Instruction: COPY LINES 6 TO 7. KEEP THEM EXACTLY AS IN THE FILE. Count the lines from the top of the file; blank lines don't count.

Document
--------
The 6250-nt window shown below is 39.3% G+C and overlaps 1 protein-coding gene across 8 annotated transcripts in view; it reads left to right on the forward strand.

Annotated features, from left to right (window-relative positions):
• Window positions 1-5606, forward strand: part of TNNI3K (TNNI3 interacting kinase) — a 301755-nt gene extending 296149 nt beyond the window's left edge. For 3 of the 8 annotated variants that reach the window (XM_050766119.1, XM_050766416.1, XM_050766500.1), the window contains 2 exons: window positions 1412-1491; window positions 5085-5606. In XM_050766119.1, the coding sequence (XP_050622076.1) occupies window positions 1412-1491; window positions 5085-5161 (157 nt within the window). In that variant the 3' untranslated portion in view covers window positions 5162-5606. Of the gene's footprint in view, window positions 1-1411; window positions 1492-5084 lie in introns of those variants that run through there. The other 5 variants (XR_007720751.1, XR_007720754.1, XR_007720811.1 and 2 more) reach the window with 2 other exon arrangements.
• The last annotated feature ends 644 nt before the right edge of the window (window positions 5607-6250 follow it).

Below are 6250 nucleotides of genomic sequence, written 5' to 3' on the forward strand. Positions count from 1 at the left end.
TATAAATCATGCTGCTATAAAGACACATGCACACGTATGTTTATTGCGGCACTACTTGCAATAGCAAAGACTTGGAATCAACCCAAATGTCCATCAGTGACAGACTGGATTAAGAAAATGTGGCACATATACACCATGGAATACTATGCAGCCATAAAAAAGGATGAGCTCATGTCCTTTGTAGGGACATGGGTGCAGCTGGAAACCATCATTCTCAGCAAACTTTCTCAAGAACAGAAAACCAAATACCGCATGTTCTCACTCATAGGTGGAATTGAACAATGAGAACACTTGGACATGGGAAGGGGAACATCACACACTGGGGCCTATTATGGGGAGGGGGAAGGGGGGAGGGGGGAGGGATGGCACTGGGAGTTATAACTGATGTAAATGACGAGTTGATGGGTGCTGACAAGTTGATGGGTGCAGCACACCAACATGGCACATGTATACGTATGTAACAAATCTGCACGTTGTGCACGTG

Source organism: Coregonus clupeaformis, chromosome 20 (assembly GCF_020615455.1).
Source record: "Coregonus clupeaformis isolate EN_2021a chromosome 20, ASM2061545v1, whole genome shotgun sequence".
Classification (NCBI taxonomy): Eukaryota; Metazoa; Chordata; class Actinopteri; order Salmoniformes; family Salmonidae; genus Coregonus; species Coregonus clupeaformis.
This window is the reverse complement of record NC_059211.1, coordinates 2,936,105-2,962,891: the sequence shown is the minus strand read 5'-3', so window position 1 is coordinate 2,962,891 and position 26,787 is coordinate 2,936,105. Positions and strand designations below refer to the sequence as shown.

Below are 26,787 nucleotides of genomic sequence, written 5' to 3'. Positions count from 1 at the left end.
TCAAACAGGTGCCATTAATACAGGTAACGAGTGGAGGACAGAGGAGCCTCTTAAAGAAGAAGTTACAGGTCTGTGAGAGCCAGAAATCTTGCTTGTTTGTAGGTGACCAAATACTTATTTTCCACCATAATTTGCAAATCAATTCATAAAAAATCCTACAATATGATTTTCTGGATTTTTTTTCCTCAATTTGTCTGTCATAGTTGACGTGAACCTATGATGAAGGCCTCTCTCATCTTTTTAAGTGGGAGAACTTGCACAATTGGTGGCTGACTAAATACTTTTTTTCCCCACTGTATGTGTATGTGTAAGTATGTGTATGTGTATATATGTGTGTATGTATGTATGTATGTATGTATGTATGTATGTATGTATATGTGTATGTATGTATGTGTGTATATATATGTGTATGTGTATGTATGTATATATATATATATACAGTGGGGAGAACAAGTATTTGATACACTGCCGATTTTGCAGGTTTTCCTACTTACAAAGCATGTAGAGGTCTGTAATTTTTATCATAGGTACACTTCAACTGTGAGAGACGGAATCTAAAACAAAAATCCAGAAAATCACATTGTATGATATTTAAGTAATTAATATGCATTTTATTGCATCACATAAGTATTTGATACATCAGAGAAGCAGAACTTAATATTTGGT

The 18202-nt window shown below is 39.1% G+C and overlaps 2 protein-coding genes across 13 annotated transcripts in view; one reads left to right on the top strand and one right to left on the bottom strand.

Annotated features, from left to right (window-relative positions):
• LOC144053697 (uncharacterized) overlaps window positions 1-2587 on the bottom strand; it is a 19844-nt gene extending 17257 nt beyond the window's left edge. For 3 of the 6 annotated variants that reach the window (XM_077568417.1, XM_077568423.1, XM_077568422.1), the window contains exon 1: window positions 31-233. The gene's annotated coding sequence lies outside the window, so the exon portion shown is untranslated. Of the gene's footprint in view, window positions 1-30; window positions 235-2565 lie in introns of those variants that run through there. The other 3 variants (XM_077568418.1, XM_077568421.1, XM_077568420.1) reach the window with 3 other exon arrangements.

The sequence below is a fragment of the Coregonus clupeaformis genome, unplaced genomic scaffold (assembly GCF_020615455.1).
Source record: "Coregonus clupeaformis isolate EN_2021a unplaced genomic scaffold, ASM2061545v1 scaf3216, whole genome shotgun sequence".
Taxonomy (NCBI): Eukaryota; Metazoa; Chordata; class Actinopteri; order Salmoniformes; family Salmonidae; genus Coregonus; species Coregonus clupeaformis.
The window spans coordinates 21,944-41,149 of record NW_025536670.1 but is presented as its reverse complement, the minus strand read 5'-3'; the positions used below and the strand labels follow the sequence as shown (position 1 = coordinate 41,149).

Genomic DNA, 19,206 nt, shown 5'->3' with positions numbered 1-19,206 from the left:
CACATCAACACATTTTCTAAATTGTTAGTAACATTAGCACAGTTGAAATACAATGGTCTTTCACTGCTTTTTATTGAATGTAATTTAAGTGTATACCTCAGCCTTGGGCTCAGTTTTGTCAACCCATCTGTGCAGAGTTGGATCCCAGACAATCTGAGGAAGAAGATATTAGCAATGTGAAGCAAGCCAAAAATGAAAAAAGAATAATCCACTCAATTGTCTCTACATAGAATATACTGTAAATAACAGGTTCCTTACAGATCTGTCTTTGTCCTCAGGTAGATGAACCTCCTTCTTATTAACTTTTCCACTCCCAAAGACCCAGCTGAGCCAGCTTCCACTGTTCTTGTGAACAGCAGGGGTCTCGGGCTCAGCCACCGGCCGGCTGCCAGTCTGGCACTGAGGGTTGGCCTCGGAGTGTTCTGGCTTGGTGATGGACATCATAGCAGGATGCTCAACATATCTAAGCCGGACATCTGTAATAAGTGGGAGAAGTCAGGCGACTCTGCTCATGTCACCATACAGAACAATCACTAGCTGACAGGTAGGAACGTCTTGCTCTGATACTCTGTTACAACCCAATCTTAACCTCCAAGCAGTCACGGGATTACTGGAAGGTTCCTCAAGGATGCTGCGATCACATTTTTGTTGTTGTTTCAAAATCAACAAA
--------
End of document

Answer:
TATAAATCATGCTGCTATAAAGACACATGCACACGTATGTTTATTGCGGCACTACTTGCAATAGCAAAGACTTGGAATCAACCCAAATGTCCATCAGTGACAGACTGGATTAAGAAAATGTGGCACATATACACCATGGAATACTATGCAGCCATAAAAAAGGATGAGCTCATGTCCTTTGTAGGGACATGGGTGCAGCTGGAAACCATCATTCTCAGCAAACTTTCTCAAGAACAGAAAACCAAATACCGCATGTTCTCACTCATAGGTGGAATTGAACAATGAGAACACTTGGACATGGGAAGGGGAACATCACACACTGGGGCCTATTATGGGGAGGGGGAAGGGGGGAGGGGGGAGGGATGGCACTGGGAGTTATAACTGATGTAAATGACGAGTTGATGGGTGCTGACAAGTTGATGGGTGCAGCACACCAACATGGCACATGTATACGTATGTAACAAATCTGCACGTTGTGCACGTG

Source organism: Coregonus clupeaformis, chromosome 20 (assembly GCF_020615455.1).